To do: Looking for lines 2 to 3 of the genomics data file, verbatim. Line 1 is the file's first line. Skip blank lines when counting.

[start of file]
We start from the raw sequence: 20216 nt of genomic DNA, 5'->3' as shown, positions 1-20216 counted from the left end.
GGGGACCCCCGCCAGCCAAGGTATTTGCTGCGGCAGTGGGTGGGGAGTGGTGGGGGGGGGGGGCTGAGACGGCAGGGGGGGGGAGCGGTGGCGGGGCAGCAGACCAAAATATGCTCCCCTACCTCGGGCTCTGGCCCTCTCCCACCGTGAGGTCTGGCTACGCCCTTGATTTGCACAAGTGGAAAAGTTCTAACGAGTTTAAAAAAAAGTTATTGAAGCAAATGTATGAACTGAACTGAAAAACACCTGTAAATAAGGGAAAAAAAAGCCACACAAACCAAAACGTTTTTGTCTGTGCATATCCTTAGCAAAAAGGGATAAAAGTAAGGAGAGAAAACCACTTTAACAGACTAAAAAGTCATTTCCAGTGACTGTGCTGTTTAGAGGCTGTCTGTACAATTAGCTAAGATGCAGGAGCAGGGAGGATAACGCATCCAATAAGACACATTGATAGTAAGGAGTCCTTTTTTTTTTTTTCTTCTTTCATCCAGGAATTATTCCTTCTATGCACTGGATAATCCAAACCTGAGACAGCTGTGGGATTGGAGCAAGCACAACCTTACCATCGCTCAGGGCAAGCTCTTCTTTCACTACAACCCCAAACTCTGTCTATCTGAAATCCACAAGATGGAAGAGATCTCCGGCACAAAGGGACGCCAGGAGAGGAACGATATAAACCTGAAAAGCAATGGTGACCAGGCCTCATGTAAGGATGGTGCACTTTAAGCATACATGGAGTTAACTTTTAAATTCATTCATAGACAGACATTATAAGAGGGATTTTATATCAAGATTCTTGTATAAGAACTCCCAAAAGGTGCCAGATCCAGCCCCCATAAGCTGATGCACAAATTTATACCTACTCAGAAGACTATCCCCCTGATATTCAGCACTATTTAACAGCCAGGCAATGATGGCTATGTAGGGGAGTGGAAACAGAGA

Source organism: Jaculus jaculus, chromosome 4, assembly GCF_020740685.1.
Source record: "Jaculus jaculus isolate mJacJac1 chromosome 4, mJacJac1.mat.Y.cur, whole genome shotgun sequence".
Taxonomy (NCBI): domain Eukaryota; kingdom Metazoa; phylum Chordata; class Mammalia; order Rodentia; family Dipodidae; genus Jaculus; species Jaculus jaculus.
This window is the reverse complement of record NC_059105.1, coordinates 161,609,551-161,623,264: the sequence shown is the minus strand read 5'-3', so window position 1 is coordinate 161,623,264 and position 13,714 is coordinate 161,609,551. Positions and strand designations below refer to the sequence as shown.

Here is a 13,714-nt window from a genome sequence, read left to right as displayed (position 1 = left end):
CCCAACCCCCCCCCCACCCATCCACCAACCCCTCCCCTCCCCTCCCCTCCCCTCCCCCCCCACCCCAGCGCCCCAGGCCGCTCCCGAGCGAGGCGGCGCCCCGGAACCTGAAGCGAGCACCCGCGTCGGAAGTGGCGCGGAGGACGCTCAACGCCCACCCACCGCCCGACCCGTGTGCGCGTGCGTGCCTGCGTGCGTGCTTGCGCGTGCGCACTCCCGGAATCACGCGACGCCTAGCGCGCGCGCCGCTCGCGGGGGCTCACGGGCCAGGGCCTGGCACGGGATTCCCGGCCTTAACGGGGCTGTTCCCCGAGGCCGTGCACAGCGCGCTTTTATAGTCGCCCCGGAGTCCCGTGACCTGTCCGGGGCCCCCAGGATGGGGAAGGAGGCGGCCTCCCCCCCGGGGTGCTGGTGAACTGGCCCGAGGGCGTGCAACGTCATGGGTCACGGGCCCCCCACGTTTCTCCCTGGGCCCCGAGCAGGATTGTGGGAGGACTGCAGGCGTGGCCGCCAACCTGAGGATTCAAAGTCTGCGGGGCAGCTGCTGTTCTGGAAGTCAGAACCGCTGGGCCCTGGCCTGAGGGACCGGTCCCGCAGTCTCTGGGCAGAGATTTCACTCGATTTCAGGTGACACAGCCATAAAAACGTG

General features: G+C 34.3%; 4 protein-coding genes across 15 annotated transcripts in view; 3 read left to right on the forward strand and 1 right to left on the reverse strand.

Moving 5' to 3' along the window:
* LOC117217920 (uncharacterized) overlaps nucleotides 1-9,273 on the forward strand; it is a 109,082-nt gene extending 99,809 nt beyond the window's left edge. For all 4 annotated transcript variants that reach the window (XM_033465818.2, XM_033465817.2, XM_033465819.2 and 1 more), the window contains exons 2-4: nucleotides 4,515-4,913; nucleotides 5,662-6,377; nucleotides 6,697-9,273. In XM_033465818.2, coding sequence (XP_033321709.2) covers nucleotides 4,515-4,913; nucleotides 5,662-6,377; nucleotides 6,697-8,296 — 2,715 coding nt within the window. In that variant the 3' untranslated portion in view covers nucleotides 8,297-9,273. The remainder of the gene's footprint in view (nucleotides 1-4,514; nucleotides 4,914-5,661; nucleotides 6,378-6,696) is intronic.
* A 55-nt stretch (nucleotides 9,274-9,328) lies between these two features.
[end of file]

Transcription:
GGGGACCCCCGCCAGCCAAGGTATTTGCTGCGGCAGTGGGTGGGGAGTGGTGGGGGGGGGGGGCTGAGACGGCAGGGGGGGGGAGCGGTGGCGGGGCAGCAGACCAAAATATGCTCCCCTACCTCGGGCTCTGGCCCTCTCCCACCGTGAGGTCTGGCTACGCCCTTGATTTGCACAAGTGGAAAAGTTCTAACGAGTTTAAAAAAAAGTTATTGAAGCAAATGTATGAACTGAACTGAAAAACACCTGTAAATAAGGGAAAAAAAAGCCACACAAACCAAAACGTTTTTGTCTGTGCATATCCTTAGCAAAAAGGGATAAAAGTAAGGAGAGAAAACCACTTTAACAGACTAAAAAGTCATTTCCAGTGACTGTGCTGTTTAGAGGCTGTCTGTACAATTAGCTAAGATGCAGGAGCAGGGAGGATAACGCATCCAATAAGACACATTGATAGTAAGGAGTCCTTTTTTTTTTTTTCTTCTTTCATCCAGGAATTATTCCTTCTATGCACTGGATAATCCAAACCTGAGACAGCTGTGGGATTGGAGCAAGCACAACCTTACCATCGCTCAGGGCAAGCTCTTCTTTCACTACAACCCCAAACTCTGTCTATCTGAAATCCACAAGATGGAAGAGATCTCCGGCACAAAGGGACGCCAGGAGAGGAACGATATAAACCTGAAAAGCAATGGTGACCAGGCCTCATGTAAGGATGGTGCACTTTAAGCATACATGGAGTTAACTTTTAAATTCATTCATAGACAGACATTATAAGAGGGATTTTATATCAAGATTCTTGTATAAGAACTCCCAAAAGGTGCCAGATCCAGCCCCCATAAGCTGATGCACAAATTTATACCTACTCAGAAGACTATCCCCCTGATATTCAGCACTATTTAACAGCCAGGCAATGATGGCTATGTAGGGGAGTGGAAACAGAGA

Source organism: Jaculus jaculus, chromosome 4, assembly GCF_020740685.1.